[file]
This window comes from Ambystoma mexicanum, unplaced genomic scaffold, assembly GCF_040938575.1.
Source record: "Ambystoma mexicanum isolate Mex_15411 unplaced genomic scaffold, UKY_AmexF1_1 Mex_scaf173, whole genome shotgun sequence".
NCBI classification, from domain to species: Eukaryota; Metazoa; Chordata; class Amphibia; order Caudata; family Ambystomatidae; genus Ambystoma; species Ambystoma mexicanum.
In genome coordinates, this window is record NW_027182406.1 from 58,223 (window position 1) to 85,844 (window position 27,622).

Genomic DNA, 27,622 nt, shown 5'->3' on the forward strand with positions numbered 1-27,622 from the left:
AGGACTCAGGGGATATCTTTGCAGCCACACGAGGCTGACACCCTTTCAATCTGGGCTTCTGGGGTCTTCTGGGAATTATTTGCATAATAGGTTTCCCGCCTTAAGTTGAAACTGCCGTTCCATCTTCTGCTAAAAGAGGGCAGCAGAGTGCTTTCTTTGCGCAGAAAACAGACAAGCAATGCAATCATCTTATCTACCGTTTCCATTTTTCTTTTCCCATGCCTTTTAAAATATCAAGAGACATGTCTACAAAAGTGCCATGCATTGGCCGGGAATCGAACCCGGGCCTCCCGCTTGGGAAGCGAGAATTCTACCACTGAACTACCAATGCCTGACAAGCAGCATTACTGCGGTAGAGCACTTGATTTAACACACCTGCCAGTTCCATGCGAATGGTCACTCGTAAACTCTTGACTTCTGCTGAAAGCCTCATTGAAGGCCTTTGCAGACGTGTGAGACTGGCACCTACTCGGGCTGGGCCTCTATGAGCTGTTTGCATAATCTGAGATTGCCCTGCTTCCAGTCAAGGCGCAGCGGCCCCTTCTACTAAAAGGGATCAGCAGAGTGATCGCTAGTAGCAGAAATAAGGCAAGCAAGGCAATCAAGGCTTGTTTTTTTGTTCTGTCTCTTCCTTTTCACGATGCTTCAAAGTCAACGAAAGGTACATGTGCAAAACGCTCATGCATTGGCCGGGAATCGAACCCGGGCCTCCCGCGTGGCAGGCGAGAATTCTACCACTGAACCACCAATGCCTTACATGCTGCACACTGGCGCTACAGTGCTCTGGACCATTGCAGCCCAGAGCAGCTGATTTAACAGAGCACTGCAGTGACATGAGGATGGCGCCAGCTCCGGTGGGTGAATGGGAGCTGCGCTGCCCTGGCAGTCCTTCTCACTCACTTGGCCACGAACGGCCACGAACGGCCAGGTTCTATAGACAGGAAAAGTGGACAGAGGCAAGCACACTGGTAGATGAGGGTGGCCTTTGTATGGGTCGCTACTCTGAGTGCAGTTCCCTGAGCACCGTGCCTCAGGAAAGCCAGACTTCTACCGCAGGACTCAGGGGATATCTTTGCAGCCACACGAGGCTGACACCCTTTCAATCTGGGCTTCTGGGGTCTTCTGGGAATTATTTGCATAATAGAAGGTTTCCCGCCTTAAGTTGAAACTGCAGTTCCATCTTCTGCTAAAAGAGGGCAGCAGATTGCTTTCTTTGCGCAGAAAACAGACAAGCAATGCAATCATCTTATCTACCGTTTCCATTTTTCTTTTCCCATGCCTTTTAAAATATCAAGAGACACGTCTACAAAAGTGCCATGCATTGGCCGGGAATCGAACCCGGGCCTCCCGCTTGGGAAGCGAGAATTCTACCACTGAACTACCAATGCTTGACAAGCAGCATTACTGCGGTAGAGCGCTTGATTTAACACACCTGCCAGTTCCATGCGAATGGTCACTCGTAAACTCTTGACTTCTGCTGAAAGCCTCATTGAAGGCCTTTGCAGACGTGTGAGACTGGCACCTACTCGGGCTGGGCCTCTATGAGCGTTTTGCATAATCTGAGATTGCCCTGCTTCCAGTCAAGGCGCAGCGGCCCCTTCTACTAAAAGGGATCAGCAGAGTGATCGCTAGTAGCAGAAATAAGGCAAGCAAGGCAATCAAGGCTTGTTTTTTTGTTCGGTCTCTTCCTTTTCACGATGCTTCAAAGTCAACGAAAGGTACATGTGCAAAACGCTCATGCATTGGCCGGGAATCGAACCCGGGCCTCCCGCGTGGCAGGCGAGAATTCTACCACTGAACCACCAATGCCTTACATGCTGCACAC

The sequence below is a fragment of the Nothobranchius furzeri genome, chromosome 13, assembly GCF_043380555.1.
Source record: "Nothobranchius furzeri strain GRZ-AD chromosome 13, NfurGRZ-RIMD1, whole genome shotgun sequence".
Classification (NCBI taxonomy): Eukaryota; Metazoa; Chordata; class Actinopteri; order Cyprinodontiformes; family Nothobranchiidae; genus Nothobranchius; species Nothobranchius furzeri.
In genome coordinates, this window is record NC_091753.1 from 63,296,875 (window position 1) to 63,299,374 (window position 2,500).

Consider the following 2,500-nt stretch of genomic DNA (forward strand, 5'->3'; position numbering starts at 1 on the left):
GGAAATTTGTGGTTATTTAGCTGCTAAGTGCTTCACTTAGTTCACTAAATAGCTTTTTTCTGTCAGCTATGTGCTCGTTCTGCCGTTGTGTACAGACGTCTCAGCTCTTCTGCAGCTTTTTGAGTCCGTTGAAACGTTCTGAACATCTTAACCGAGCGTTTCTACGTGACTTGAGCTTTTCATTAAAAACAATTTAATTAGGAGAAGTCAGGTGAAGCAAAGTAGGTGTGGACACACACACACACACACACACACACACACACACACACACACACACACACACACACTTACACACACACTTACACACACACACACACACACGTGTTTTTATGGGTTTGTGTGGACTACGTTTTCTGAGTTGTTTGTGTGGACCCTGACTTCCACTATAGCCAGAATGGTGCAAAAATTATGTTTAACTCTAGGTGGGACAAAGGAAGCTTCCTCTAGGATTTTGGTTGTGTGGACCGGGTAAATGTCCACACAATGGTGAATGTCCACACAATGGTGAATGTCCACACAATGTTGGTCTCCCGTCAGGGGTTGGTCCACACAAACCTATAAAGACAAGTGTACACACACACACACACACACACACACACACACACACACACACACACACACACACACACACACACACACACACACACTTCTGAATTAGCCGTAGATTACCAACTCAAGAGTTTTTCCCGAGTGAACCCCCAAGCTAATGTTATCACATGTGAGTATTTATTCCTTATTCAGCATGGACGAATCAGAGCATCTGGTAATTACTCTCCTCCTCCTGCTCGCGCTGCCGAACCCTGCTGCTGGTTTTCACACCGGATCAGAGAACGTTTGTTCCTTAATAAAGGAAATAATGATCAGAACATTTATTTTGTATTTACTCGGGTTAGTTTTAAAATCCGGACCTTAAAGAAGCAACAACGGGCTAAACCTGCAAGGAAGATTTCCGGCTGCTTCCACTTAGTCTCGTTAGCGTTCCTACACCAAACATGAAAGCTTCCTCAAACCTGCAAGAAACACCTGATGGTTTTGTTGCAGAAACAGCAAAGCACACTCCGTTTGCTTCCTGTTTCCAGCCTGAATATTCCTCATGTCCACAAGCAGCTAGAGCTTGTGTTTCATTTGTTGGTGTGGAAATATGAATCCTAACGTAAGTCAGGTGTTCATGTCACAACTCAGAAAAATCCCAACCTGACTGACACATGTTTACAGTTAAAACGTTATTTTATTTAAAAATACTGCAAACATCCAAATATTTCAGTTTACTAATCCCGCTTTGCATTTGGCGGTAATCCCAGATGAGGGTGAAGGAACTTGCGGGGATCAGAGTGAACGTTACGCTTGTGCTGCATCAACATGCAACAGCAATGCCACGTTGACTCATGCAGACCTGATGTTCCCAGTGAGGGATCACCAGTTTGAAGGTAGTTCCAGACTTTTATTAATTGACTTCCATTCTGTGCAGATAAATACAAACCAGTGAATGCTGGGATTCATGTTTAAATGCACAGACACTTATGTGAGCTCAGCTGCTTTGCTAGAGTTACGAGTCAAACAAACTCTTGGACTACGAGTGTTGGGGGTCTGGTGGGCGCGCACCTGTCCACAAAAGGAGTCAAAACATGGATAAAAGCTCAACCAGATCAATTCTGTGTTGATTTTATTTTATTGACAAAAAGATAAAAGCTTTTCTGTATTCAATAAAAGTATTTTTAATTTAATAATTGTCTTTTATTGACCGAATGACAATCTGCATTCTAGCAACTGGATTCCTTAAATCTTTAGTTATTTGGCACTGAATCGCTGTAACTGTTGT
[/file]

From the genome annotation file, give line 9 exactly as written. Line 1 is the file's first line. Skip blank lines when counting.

Classification (NCBI taxonomy): Eukaryota; Metazoa; Chordata; class Actinopteri; order Cyprinodontiformes; family Nothobranchiidae; genus Nothobranchius; species Nothobranchius furzeri.